Elective surgeries curtailed at hospital until mid-January

ELECTIVE surgeries in Letterkenny University Hospital have been restricted until January in a bid to tackle mounting bed pressures.

More than 118,662 patients have been without a hospital bed so far in 2022, making it the worst year for hospital overcrowding on record.

General Manager of LUH Sean Murphy told the Donegal News that he is forecasting a very challenging and difficult year ahead.


He said the hospital is curtailing elective surgeries in an effort to stave off significant pressures on the hospital’s accident and emergency department.

“We are experiencing significant pressure in our accident and emergency department and in bed capacity and I don’t envisage that to change in the next few weeks. A lot will depend on Covid infection rates, RSV (respiratory syncytial virus) and influenza infections, all of which we have seen increased numbers of this month.

“This year has been extremely challenging and busy in Letterkenny hospital because of a return to services following Covid and with backed up services resuming we have seen a volume of patients through the hospital.”

He said hospital management have taken the decision to minimise elective surgeries.

“We have seen an episodic disruption to elective surgeries due to bed pressure. We have had, to date, some level of cancellation on inpatient and day patient surgery. We have made the case to minimise elective surgeries this week and for the first two weeks in January. Surgeries will be restricted to those who are clinically dependent. We understand every surgery is important to the patient who needs it, but we are focusing on clinically dependent surgeries as a matter of life or death for this week and the first two weeks of January. Every hospital in the Saolta group will restrict surgeries until January.

“There is no point continuing with surgeries if we know bed pressures are there and that leads to capacity issues. We are making sure we are prepared for the workload we are expecting, and if the situation turns out not to be as bad as predicted then we can lift the restriction.”
There were 34 Covid-positive patients being cared for in LUH yesterday (December 26).

“We need to reduce infection spread with the isolation of Covid patients in areas to take down risk. It is not just Covid, we are seeing a rise in RSV and influenza numbers and that all contributes to the stress on our system.”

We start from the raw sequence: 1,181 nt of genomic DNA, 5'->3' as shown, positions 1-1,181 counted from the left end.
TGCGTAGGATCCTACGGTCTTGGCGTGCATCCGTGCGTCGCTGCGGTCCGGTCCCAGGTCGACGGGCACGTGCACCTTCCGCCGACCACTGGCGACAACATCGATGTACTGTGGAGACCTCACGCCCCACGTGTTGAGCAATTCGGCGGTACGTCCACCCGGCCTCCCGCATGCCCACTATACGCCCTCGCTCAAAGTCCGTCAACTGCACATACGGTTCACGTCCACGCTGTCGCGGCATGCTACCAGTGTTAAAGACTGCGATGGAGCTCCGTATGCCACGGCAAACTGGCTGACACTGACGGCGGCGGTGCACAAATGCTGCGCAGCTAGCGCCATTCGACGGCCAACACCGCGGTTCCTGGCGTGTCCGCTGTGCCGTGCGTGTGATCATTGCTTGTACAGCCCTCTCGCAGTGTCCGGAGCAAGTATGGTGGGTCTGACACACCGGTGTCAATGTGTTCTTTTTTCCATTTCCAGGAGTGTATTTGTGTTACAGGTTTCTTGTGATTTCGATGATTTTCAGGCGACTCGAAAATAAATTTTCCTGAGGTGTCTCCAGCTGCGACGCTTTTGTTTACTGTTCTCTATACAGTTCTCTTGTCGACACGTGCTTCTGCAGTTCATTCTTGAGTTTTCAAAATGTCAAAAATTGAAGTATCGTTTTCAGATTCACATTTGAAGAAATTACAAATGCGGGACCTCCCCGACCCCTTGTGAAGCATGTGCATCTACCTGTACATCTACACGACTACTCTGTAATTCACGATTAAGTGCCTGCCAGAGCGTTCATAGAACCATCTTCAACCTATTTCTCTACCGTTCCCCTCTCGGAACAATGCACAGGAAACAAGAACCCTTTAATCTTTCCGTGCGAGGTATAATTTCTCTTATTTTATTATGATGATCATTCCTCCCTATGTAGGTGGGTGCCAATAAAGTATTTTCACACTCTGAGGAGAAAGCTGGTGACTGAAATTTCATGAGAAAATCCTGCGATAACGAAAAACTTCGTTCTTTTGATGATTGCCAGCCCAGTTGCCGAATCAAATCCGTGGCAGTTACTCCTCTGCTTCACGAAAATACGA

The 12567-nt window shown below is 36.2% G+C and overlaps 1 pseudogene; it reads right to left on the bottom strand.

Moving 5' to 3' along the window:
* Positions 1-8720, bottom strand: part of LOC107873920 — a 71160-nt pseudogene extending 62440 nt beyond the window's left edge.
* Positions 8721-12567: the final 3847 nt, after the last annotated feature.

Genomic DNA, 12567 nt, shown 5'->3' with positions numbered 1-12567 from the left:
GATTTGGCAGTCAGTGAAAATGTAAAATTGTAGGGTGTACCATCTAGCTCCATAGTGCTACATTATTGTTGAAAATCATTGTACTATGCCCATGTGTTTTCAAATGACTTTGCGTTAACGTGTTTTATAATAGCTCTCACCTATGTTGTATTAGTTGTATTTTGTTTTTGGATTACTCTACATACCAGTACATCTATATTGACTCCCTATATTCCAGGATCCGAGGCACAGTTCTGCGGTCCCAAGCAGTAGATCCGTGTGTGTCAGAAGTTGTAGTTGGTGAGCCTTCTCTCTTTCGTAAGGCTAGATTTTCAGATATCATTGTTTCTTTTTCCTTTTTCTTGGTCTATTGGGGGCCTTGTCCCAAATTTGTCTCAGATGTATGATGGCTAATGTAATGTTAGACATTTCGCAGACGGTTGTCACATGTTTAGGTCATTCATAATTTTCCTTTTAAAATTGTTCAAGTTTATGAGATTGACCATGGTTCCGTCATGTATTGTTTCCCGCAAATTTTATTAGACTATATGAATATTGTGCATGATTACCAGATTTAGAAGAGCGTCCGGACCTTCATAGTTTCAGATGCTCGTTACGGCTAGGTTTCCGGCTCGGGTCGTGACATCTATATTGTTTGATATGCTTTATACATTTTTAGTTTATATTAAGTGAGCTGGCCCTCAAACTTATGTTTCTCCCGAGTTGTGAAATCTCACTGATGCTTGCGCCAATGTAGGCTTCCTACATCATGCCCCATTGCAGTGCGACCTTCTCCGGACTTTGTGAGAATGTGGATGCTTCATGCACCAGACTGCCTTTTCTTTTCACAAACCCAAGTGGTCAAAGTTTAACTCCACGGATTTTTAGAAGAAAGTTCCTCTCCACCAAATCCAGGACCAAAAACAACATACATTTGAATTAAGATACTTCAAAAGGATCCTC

Asked about staff morale, Mr Murphy said he believed that compared with other hospitals around the country morale among staff in LUH is “always quite good”. He said staff sickness levels have seen a marginal increase.

“Staff here have worked through Covid followed by the last two years and we are facing into an equally busy and challenging time in 2023. Staff sickness levels have risen ever so slightly. All of us who work at the hospital are as susceptible to infection as anyone else.”

Thirteen beds have come on stream in the hospital in the last six weeks. Mr Murphy said a drive to increase resources is ongoing.

“We have opened 13 beds in the hospital in the last six weeks, we now have 378 beds. We have 39 more beds than we did in 2019, pre-Covid. We will also be working closely with our colleagues in the National Ambulance Service regarding extra resources.”

Mr Murphy implored anyone who does not need urgent medical attention not to come to the hospital’s accident and emergency department over the coming days and weeks.

“I plead with anyone who needs medical treatment over Christmas to seek it. However if it is not an emergency, please in the first instance contact your GP or pharmacist. If you need to attend hospital, please bear in mind we prioritise patients in terms of acute need and those who do not have immediate need will be waiting to be seen.”

He also urged families and the next of kin of patients who can be discharged from hospital to help.

“We are working to free up bed space as soon as is possible and if a patient is fit to be discharged, we urge their family or next of kin to arrange transport.”

Paying huge thanks to all of the dedicated and hardworking staff of LUH, Mr Murphy added, “It has been a challenging year and our staff have responded so well. The commitment of people in this hospital is huge, it is stronger than any other hospital I have worked in. Staff here consistently put the needs of patients first and I wish to thank everyone sincerely.”

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